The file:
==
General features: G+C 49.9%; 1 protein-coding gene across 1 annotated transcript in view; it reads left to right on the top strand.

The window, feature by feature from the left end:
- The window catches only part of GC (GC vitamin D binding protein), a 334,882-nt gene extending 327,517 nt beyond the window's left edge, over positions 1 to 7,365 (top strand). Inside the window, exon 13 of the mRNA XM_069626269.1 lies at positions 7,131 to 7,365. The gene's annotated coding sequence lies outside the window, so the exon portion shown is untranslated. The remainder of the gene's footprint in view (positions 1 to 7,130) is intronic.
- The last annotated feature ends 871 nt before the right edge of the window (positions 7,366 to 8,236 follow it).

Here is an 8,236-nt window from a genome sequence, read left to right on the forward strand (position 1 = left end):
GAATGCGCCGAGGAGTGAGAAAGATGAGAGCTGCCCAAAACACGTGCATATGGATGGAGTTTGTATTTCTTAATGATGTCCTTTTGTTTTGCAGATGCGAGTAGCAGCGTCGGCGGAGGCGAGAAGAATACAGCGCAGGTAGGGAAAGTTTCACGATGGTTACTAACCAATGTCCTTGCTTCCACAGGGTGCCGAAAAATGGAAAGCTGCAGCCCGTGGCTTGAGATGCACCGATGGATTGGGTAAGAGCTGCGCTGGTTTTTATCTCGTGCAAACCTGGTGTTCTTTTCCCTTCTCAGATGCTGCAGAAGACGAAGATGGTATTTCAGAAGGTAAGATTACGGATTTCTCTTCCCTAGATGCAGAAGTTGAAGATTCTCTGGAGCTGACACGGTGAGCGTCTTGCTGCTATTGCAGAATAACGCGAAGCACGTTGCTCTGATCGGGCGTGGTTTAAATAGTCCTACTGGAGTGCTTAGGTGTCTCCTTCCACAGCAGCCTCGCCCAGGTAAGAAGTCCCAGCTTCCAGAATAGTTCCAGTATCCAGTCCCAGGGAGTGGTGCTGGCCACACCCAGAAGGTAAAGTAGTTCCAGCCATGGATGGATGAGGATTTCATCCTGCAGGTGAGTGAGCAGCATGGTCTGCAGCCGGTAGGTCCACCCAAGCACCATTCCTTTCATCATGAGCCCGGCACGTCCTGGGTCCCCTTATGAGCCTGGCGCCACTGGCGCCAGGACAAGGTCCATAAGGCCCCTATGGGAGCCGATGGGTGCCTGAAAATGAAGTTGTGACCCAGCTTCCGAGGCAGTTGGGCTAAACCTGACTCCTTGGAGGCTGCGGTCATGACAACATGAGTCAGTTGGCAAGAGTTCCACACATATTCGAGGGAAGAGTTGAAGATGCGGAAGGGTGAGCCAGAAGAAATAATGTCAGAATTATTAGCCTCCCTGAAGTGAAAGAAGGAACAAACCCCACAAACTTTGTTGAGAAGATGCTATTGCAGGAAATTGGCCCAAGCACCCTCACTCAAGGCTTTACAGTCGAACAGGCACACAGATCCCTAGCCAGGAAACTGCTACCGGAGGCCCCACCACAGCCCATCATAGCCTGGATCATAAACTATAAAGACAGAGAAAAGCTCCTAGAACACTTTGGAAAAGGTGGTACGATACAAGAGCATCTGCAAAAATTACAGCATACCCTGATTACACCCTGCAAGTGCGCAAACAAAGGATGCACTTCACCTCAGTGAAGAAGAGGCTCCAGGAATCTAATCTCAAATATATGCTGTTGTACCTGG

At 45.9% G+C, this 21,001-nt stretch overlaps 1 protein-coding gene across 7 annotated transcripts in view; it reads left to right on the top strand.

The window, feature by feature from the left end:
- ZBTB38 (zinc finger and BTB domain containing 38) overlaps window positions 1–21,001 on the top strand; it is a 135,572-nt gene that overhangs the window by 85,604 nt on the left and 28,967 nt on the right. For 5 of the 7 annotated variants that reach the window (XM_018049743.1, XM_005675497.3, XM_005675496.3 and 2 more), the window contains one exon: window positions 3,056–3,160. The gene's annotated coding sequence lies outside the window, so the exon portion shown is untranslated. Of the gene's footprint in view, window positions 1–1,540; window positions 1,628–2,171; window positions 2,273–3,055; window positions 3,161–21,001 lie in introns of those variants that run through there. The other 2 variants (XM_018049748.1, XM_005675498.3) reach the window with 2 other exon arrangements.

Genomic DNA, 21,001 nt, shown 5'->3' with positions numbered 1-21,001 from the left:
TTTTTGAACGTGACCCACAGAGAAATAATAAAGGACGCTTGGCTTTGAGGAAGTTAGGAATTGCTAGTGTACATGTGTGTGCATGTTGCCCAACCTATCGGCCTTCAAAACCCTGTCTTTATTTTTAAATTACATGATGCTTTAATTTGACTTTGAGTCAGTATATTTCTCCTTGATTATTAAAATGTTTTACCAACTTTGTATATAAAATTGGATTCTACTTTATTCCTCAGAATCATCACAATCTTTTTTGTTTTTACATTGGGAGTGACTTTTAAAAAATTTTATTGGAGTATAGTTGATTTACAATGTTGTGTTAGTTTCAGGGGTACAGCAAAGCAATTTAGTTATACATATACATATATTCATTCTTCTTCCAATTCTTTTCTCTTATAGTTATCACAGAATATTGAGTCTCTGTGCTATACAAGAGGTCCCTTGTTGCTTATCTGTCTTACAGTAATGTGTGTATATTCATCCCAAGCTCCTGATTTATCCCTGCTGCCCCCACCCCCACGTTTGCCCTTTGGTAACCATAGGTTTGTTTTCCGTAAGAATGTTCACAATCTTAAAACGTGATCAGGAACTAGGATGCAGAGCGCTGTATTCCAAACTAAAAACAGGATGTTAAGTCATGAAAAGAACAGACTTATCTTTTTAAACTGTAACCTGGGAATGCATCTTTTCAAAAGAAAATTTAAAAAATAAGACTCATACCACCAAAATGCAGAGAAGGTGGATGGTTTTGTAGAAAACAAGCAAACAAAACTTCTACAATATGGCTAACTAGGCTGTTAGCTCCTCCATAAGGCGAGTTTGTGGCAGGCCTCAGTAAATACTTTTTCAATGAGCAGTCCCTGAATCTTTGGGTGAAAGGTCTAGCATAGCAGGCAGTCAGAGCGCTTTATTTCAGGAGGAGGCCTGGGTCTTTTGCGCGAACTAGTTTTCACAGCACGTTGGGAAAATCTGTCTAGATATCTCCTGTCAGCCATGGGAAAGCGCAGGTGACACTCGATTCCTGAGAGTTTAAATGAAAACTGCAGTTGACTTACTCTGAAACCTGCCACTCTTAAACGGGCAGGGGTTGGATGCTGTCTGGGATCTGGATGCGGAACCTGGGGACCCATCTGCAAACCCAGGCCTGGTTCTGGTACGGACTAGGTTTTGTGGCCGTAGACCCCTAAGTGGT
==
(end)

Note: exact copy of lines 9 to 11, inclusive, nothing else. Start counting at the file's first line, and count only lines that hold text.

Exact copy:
- ZBTB38 (zinc finger and BTB domain containing 38) overlaps window positions 1–21,001 on the top strand; it is a 135,572-nt gene that overhangs the window by 85,604 nt on the left and 28,967 nt on the right. For 5 of the 7 annotated variants that reach the window (XM_018049743.1, XM_005675497.3, XM_005675496.3 and 2 more), the window contains one exon: window positions 3,056–3,160. The gene's annotated coding sequence lies outside the window, so the exon portion shown is untranslated. Of the gene's footprint in view, window positions 1–1,540; window positions 1,628–2,171; window positions 2,273–3,055; window positions 3,161–21,001 lie in introns of those variants that run through there. The other 2 variants (XM_018049748.1, XM_005675498.3) reach the window with 2 other exon arrangements.

Genomic DNA, 21,001 nt, shown 5'->3' with positions numbered 1-21,001 from the left:
TTTTTGAACGTGACCCACAGAGAAATAATAAAGGACGCTTGGCTTTGAGGAAGTTAGGAATTGCTAGTGTACATGTGTGTGCATGTTGCCCAACCTATCGGCCTTCAAAACCCTGTCTTTATTTTTAAATTACATGATGCTTTAATTTGACTTTGAGTCAGTATATTTCTCCTTGATTATTAAAATGTTTTACCAACTTTGTATATAAAATTGGATTCTACTTTATTCCTCAGAATCATCACAATCTTTTTTGTTTTTACATTGGGAGTGACTTTTAAAAAATTTTATTGGAGTATAGTTGATTTACAATGTTGTGTTAGTTTCAGGGGTACAGCAAAGCAATTTAGTTATACATATACATATATTCATTCTTCTTCCAATTCTTTTCTCTTATAGTTATCACAGAATATTGAGTCTCTGTGCTATACAAGAGGTCCCTTGTTGCTTATCTGTCTTACAGTAATGTGTGTATATTCATCCCAAGCTCCTGATTTATCCCTGCTGCCCCCACCCCCACGTTTGCCCTTTGGTAACCATAGGTTTGTTTTCCGTAAGAATGTTCACAATCTTAAAACGTGATCAGGAACTAGGATGCAGAGCGCTGTATTCCAAACTAAAAACAGGATGTTAAGTCATGAAAAGAACAGACTTATCTTTTTAAACTGTAACCTGGGAATGCATCTTTTCAAAAGAAAATTTAAAAAATAAGACTCATACCACCAAAATGCAGAGAAGGTGGATGGTTTTGTAGAAAACAAGCAAACAAAACTTCTACAATATGGCTAACTAGGCTGTTAGCTCCTCCATAAGGCGAGTTTGTGGCAGGCCTCAGTAAATACTTTTTCAATGAGCAGTCCCTGAATCTTTGGGTGAAAGGTCTAGCATAGCAGGCAGTCAGAGCGCTTTATTTCAGGAGGAGGCCTGGGTCTTTTGCGCGAACTAGTTTTCACAGCACGTTGGGAAAATCTGTCTAGATATCTCCTGTCAGCCATGGGAAAGCGCAGGTGACACTCGATTCCTGAGAGTTTAAATGAAAACTGCAGTTGACTTACTCTGAAACCTGCCACTCTTAAACGGGCAGGGGTTGGATGCTGTCTGGGATCTGGATGCGGAACCTGGGGACCCATCTGCAAACCCAGGCCTGGTTCTGGTACGGACTAGGTTTTGTGGCCGTAGACCCCTAAGTGGT